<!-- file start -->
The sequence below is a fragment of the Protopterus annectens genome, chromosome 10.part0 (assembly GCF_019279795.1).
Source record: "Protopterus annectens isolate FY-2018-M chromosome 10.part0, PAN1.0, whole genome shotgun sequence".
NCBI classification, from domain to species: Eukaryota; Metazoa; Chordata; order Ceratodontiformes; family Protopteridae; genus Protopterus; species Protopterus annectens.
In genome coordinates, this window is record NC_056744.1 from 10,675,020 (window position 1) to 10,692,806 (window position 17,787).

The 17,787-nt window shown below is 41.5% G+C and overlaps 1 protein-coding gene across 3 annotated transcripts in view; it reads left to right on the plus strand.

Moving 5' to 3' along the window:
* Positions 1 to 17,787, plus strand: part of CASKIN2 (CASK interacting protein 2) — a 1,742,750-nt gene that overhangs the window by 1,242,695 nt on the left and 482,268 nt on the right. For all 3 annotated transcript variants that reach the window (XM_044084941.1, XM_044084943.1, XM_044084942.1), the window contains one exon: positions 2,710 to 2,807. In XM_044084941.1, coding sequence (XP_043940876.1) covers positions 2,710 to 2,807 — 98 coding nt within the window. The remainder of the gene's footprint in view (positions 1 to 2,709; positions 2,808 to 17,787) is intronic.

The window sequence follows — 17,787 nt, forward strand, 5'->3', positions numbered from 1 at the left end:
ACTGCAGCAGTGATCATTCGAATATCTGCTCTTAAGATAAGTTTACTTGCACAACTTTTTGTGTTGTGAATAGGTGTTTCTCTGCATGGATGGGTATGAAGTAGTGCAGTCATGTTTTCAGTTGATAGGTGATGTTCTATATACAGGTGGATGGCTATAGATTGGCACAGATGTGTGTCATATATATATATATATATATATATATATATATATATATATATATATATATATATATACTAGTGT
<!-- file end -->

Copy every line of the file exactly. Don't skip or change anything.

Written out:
The sequence below is a fragment of the Protopterus annectens genome, chromosome 10.part0 (assembly GCF_019279795.1).
Source record: "Protopterus annectens isolate FY-2018-M chromosome 10.part0, PAN1.0, whole genome shotgun sequence".
NCBI classification, from domain to species: Eukaryota; Metazoa; Chordata; order Ceratodontiformes; family Protopteridae; genus Protopterus; species Protopterus annectens.
In genome coordinates, this window is record NC_056744.1 from 10,675,020 (window position 1) to 10,692,806 (window position 17,787).

The 17,787-nt window shown below is 41.5% G+C and overlaps 1 protein-coding gene across 3 annotated transcripts in view; it reads left to right on the plus strand.

Moving 5' to 3' along the window:
* Positions 1 to 17,787, plus strand: part of CASKIN2 (CASK interacting protein 2) — a 1,742,750-nt gene that overhangs the window by 1,242,695 nt on the left and 482,268 nt on the right. For all 3 annotated transcript variants that reach the window (XM_044084941.1, XM_044084943.1, XM_044084942.1), the window contains one exon: positions 2,710 to 2,807. In XM_044084941.1, coding sequence (XP_043940876.1) covers positions 2,710 to 2,807 — 98 coding nt within the window. The remainder of the gene's footprint in view (positions 1 to 2,709; positions 2,808 to 17,787) is intronic.

The window sequence follows — 17,787 nt, forward strand, 5'->3', positions numbered from 1 at the left end:
ACTGCAGCAGTGATCATTCGAATATCTGCTCTTAAGATAAGTTTACTTGCACAACTTTTTGTGTTGTGAATAGGTGTTTCTCTGCATGGATGGGTATGAAGTAGTGCAGTCATGTTTTCAGTTGATAGGTGATGTTCTATATACAGGTGGATGGCTATAGATTGGCACAGATGTGTGTCATATATATATATATATATATATATATATATATATATATATATATATATATATATATACTAGTGT